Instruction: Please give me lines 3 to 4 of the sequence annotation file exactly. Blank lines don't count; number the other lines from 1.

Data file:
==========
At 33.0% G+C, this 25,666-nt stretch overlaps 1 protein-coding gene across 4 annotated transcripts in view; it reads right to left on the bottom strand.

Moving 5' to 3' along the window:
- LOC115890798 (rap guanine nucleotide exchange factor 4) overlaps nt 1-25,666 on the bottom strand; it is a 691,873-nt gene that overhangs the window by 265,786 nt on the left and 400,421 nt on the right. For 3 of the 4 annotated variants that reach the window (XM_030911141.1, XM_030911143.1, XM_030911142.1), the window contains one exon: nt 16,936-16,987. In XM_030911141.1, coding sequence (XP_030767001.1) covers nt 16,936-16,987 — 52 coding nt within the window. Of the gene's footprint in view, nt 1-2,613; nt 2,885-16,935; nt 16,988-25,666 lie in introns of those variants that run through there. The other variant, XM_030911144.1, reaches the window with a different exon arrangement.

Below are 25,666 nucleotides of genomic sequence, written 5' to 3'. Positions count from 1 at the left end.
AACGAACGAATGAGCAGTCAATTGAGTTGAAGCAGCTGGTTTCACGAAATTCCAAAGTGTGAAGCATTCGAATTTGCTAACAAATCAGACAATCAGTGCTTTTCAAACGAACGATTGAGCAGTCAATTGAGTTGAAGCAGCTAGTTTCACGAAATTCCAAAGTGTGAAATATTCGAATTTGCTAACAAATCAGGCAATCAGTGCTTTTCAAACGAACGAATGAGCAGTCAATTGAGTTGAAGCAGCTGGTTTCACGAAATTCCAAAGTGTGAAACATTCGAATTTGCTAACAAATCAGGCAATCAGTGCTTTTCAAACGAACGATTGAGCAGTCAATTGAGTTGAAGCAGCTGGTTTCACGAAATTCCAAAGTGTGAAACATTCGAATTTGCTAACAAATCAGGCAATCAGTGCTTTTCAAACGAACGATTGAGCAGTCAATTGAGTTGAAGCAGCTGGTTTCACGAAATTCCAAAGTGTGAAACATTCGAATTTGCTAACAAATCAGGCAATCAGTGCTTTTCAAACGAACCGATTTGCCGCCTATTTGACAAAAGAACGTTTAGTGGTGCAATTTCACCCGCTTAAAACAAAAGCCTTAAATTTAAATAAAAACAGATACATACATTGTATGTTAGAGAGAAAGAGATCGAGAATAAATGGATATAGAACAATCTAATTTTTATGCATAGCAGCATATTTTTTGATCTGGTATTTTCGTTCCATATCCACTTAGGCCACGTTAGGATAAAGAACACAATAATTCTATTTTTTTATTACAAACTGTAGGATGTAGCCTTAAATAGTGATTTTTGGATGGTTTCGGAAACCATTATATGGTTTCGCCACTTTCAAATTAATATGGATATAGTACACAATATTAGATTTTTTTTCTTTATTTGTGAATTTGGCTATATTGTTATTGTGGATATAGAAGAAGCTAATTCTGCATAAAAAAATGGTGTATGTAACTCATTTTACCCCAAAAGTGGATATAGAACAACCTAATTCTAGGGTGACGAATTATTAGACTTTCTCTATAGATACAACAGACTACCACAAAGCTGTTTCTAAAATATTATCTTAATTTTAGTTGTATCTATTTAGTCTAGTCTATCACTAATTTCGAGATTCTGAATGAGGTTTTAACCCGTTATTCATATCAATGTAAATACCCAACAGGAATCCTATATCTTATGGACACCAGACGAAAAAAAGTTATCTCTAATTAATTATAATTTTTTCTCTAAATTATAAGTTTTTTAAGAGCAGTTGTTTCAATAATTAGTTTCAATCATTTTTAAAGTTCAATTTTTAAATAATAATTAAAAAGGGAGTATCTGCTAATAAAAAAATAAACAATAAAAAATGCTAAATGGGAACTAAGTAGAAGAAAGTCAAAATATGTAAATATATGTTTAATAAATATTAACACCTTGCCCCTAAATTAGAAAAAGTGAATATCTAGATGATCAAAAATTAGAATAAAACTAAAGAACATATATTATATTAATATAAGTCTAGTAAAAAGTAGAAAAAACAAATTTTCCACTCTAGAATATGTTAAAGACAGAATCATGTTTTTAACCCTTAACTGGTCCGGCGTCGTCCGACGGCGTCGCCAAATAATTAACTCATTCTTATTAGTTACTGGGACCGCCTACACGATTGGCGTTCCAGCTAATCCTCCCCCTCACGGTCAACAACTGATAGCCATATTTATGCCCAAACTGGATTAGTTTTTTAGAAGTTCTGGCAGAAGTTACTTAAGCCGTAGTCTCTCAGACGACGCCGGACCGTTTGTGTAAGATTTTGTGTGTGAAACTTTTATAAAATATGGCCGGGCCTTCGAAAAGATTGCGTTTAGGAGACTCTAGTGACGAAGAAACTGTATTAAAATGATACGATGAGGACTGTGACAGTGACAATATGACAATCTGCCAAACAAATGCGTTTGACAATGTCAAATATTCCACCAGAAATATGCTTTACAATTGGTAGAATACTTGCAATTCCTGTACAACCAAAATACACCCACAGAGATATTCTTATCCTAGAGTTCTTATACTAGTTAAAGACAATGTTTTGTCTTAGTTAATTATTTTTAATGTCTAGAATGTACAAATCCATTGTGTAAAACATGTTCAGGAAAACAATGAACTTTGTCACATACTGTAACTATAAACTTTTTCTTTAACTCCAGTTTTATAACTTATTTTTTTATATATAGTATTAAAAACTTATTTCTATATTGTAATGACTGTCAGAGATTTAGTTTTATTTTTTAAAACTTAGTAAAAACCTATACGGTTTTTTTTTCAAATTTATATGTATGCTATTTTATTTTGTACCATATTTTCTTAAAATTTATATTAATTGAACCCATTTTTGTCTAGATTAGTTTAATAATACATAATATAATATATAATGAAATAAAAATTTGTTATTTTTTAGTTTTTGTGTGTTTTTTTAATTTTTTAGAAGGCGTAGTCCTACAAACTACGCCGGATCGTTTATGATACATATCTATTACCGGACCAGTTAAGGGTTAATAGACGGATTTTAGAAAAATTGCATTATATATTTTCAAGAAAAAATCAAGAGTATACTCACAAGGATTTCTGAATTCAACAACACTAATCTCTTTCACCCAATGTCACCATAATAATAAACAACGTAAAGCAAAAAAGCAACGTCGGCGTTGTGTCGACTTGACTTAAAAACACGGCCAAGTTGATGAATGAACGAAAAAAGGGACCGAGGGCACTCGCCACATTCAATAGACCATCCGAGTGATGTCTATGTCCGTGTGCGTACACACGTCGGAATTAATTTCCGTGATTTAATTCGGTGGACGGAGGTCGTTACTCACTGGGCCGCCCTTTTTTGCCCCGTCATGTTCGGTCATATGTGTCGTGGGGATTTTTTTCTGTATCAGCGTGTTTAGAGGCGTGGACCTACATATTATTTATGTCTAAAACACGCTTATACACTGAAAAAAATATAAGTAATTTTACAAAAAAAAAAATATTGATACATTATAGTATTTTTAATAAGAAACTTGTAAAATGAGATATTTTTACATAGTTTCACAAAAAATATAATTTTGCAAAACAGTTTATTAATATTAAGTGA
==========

- LOC115890798 (rap guanine nucleotide exchange factor 4) overlaps nt 1-25,666 on the bottom strand; it is a 691,873-nt gene that overhangs the window by 265,786 nt on the left and 400,421 nt on the right. For 3 of the 4 annotated variants that reach the window (XM_030911141.1, XM_030911143.1, XM_030911142.1), the window contains one exon: nt 16,936-16,987. In XM_030911141.1, coding sequence (XP_030767001.1) covers nt 16,936-16,987 — 52 coding nt within the window. Of the gene's footprint in view, nt 1-2,613; nt 2,885-16,935; nt 16,988-25,666 lie in introns of those variants that run through there. The other variant, XM_030911144.1, reaches the window with a different exon arrangement.

Below are 25,666 nucleotides of genomic sequence, written 5' to 3'. Positions count from 1 at the left end.